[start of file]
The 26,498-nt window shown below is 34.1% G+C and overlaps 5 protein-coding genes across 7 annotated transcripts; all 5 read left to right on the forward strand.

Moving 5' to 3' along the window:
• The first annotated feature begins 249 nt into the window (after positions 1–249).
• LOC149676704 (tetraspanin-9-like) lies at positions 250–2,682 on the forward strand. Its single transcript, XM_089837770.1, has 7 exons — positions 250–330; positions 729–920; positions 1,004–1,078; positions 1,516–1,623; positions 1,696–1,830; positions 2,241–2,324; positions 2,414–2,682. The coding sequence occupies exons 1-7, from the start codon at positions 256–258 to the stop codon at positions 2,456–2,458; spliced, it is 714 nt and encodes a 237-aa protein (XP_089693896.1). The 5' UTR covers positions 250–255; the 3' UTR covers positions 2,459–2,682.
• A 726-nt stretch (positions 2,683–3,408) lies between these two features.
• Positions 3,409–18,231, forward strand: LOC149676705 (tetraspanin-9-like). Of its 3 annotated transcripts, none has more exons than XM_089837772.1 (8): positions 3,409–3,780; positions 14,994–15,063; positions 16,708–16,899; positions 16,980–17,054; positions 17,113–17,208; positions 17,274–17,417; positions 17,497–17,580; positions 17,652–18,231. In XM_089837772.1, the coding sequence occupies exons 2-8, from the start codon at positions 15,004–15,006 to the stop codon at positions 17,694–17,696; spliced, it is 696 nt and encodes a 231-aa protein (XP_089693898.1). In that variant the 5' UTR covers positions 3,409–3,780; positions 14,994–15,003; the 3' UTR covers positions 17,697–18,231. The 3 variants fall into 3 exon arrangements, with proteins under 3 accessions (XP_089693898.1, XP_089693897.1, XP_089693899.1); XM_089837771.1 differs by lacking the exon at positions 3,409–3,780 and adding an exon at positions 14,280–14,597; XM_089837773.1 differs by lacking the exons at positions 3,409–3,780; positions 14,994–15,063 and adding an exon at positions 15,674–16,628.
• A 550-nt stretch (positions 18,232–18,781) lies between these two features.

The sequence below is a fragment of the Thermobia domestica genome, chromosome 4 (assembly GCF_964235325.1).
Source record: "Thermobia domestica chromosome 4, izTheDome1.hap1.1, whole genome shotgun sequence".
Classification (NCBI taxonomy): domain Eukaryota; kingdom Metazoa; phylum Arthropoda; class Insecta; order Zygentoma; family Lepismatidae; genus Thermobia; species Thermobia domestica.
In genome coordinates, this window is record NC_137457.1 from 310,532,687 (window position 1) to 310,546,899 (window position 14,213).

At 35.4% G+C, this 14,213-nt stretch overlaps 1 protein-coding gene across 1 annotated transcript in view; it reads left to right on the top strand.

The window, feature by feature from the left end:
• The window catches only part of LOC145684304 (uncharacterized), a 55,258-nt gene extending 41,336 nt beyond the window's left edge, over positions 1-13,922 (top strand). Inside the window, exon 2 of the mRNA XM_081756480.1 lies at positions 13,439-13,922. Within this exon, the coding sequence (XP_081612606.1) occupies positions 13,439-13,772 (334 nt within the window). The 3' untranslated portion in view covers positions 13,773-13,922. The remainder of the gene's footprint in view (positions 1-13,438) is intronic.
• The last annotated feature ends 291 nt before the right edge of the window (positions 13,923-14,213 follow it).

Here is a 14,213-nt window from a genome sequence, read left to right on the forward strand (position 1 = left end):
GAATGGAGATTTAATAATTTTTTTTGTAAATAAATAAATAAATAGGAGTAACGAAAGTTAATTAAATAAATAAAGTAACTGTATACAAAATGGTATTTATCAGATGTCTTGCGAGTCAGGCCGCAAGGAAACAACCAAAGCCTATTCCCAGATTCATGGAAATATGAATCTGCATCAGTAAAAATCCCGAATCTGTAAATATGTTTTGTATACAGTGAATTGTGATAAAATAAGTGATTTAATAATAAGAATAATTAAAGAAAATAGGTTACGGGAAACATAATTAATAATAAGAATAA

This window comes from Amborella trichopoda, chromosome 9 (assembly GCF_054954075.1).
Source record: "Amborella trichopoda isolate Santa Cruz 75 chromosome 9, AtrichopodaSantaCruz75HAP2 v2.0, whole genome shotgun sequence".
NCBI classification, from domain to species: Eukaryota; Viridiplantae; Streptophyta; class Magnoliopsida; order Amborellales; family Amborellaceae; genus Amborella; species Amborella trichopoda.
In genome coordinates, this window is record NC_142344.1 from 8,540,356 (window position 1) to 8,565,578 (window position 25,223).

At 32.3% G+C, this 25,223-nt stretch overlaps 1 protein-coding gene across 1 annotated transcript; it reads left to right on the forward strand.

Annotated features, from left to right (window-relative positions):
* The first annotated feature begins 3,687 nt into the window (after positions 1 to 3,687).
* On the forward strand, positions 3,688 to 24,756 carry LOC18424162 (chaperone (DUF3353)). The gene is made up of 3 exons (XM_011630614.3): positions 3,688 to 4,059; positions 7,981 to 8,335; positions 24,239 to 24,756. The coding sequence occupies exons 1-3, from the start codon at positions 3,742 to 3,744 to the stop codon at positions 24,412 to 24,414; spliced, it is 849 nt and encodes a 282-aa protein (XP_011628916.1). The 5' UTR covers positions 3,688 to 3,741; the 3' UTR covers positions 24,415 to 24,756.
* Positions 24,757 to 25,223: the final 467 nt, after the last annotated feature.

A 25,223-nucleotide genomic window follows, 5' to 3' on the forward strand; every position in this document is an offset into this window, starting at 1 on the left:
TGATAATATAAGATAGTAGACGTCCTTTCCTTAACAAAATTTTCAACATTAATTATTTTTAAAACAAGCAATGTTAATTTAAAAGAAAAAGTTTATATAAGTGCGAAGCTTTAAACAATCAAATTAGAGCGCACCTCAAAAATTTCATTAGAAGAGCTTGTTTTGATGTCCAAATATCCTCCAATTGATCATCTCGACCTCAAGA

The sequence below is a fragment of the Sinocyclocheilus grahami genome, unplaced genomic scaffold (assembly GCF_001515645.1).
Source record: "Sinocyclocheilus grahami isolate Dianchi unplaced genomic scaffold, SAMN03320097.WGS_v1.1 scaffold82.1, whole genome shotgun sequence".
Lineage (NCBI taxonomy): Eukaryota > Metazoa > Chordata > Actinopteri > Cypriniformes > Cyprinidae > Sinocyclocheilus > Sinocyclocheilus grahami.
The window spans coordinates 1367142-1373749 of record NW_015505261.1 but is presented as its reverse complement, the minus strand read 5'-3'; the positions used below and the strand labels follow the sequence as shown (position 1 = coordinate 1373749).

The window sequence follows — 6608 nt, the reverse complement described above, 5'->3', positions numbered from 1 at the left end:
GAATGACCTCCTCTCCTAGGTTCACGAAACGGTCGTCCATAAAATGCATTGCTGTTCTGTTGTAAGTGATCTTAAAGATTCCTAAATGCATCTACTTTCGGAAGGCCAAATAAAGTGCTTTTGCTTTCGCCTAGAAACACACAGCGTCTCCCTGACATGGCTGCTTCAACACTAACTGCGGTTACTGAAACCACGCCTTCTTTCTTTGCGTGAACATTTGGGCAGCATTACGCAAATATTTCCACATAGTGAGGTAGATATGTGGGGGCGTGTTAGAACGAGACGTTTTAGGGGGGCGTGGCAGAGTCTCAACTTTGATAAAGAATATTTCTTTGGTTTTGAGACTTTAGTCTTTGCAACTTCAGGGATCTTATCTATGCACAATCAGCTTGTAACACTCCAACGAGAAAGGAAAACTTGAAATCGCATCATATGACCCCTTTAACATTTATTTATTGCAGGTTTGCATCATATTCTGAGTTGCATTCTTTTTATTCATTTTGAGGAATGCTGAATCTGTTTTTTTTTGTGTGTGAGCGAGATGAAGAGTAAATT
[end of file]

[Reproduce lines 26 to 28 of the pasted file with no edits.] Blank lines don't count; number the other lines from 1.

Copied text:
* Positions 24,757 to 25,223: the final 467 nt, after the last annotated feature.

A 25,223-nucleotide genomic window follows, 5' to 3' on the forward strand; every position in this document is an offset into this window, starting at 1 on the left:
TGATAATATAAGATAGTAGACGTCCTTTCCTTAACAAAATTTTCAACATTAATTATTTTTAAAACAAGCAATGTTAATTTAAAAGAAAAAGTTTATATAAGTGCGAAGCTTTAAACAATCAAATTAGAGCGCACCTCAAAAATTTCATTAGAAGAGCTTGTTTTGATGTCCAAATATCCTCCAATTGATCATCTCGACCTCAAGA